Bottom line is usually true, those who can DO, those who can't TEACH!
Well I do both - fly the line and teach. So does that mean that I can, but only on certain days? Perhaps only Monday, Wednesday, and Friday; but only if the Friday falls on the 3rd of the month during a full moon.
Sure, there are some time builders out there at the ab initio level who teach straight and level and don't care about anything but how much time you're giving them, but boy if you can't line fly at the airline level, then you sure as hell can't teach.
I wonder, do you let your instructors know how you feel before you attend a training session? You know, just to put them in their place?
Lets all remember the Aussies are the "worlds safest airline pilots".... at least that is what I have read in the Aussie newspapers.
Yes and our government (Transport Canada) frequently claims we have the safest airline industry in the world. By default I presume they figure we pilots are pretty darn safe too. Personally I think this claim is false and no country produces enough proper and accurate statistical data to properly make this claim.
I am Canadian an I can tell you that both our industry, and our regulatory body are pretty messed up.
This quote below is IMHO the best piece of advice here. I think if you take the following to heart, and govern yourself accordingly in subsequent interactions during the evaluation/acceptance/training process, you will do well.
I would suspect that given the circumstances it may have had more to do with an evaluation of "trainability" . . . Let me explain:
A pilot lands 10 inches left of centerline and the examiner scolds and says "good grief I can't believe you just did that!". Does the student pilot scoff at the critic, accept the criticism, ignore the examiner or take the critique in stride and try to do better next time? You said you we testing for a cadet program. I wouldn't be the least surprised if this is what was going on.
I'm a military pilot and very, very early on the examiners and flight instructors will use this technique to gauge how receptive a student is to training. Simply put: are they "trainable"?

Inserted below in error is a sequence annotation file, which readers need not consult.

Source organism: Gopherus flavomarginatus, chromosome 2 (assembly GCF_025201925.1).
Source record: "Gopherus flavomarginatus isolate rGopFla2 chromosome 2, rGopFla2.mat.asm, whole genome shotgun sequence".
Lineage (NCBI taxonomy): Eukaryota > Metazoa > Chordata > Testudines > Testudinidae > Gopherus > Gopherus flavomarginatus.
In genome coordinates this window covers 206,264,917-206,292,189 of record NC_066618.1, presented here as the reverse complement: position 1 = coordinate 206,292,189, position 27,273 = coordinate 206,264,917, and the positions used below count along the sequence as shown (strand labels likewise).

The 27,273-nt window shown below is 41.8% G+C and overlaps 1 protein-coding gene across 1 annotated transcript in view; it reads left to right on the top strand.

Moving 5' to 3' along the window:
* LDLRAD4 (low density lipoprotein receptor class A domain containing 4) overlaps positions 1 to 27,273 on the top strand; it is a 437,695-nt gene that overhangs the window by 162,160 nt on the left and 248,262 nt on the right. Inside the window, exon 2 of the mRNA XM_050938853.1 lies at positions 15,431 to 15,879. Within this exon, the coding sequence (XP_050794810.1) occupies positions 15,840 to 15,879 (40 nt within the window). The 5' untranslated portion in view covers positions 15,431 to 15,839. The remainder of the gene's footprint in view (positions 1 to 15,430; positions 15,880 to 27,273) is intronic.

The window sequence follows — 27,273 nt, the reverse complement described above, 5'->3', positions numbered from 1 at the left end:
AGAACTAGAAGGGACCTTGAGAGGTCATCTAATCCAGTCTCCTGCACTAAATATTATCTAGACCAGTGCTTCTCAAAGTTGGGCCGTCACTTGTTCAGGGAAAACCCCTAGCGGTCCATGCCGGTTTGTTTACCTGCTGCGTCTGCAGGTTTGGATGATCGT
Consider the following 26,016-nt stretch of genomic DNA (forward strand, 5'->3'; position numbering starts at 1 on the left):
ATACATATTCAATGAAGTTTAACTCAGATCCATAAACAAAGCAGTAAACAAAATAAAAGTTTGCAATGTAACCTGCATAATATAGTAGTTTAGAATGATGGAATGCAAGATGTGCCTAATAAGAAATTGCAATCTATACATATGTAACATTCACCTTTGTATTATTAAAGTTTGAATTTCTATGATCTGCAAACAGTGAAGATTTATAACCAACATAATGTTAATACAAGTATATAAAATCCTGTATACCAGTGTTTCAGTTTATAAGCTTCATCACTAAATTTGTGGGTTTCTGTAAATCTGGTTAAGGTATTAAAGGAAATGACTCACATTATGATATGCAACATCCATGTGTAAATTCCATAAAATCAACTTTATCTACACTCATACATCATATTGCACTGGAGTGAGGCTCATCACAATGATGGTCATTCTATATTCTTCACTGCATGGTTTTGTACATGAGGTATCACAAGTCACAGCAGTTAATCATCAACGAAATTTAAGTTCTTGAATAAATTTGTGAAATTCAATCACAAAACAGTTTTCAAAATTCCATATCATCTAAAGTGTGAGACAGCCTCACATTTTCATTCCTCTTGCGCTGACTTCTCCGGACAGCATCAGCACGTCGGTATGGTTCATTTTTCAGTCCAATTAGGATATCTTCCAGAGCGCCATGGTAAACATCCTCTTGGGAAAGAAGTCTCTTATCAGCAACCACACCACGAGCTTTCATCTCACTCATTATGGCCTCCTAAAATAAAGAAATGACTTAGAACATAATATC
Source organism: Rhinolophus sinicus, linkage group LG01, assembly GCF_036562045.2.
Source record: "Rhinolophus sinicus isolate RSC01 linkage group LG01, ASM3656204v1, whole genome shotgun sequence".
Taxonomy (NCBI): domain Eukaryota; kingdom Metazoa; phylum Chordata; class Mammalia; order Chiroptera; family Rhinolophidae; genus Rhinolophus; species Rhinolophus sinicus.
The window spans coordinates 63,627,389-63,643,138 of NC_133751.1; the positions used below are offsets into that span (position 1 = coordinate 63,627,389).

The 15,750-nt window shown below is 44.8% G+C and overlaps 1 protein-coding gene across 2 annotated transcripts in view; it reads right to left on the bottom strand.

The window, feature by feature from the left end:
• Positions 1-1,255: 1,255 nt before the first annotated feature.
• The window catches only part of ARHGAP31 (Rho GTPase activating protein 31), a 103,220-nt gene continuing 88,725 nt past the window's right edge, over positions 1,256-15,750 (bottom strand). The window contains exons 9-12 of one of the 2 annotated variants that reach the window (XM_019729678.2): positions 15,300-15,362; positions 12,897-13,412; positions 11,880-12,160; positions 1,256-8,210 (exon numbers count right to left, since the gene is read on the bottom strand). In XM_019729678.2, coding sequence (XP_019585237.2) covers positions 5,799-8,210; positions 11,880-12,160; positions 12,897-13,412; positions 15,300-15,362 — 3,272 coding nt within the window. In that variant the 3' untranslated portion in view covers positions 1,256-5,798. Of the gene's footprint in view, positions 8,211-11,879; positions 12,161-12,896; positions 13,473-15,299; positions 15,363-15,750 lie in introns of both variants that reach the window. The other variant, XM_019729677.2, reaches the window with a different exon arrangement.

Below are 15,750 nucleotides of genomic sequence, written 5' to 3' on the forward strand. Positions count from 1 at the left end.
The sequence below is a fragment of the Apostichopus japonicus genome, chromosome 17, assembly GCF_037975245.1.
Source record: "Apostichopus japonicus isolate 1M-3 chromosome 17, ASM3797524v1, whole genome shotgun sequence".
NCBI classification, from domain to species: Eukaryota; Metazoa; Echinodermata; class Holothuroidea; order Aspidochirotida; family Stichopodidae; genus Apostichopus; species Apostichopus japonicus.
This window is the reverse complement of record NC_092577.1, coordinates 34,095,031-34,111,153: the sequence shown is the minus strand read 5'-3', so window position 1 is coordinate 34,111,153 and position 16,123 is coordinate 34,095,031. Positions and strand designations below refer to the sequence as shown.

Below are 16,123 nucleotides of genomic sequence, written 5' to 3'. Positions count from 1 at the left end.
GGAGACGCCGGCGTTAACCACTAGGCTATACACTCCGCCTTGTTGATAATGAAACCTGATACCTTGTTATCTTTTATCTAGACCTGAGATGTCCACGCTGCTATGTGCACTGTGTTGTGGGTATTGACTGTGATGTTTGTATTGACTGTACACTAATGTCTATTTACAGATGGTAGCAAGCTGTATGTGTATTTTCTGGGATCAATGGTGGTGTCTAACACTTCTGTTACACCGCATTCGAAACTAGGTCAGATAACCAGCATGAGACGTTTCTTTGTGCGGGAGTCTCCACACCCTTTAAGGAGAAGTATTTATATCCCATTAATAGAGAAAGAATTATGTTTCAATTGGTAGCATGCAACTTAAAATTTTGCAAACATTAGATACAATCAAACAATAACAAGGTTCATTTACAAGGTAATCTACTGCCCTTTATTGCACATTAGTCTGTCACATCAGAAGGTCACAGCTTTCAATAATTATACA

With regard to other nation's flying ability I can speak from experience. I currently fly NATO AWACS. Imagine multi-national crews (16+ different sending nations). I've flown with pilots from CAN, US, Bel, DE, ITL, GRC, TUR, NLD, etc . . . Each have their own quirks and traits (as do I) but they're all professionals who are serious and dedicated to what they do. Judge folks on their individual abilities not on their backgrounds or nations . . . Sound advice.
I have flown and trained in the UK, US, Australia and NZ. I work with all kinds of pilots now from diverse countries and backgrounds. Everyone brings their 'baggage' and I am no different.
I don't care where you got your licence or how many exams you passed. I care that you lookout when required, obey the local rules, don't break the cab or me or pax, and don't sound like a fool on the radio. In my experience people who break the rules above come from all countries and backgrounds because they are either: idle (rare in a professional environment), or ignorant of the context of their actions (much more probable).
In converting to a new environment one brings the knowledge from the last one. If the skills and knowledge and techniques are not appropriate for the new environment they need to change. Individuals dislike having to change something that has in the past worked well. If the trainer does a sound job of providing content and context (ie here in xxxxx we don't fly the approach like you just did because yyyyyy) change is contextualised and learning takes place.
When one is told 'Canadians are wrong ....' the question to ask is why do (insert country / region here) do it differently and perhaps it all makes sense.
A magnificent example is a North Sea helicopter pilot approaching a Timor Sea oil rig. Concepts such as TAS vs IAS and power margins are evident in both environments but higher temperatures / DA mean there is a new consideration for the pilot. If it is well explained and contextualised, all is good. If not, scary!
Most right hand seaters are the product of approved courses in a lot of the world, but my memory of Canadians is that they had extensive GA experience of the hardest type before getting near an airliner. As a geriatic pax I feel happy behind a Canadian crew. Best of luck to you.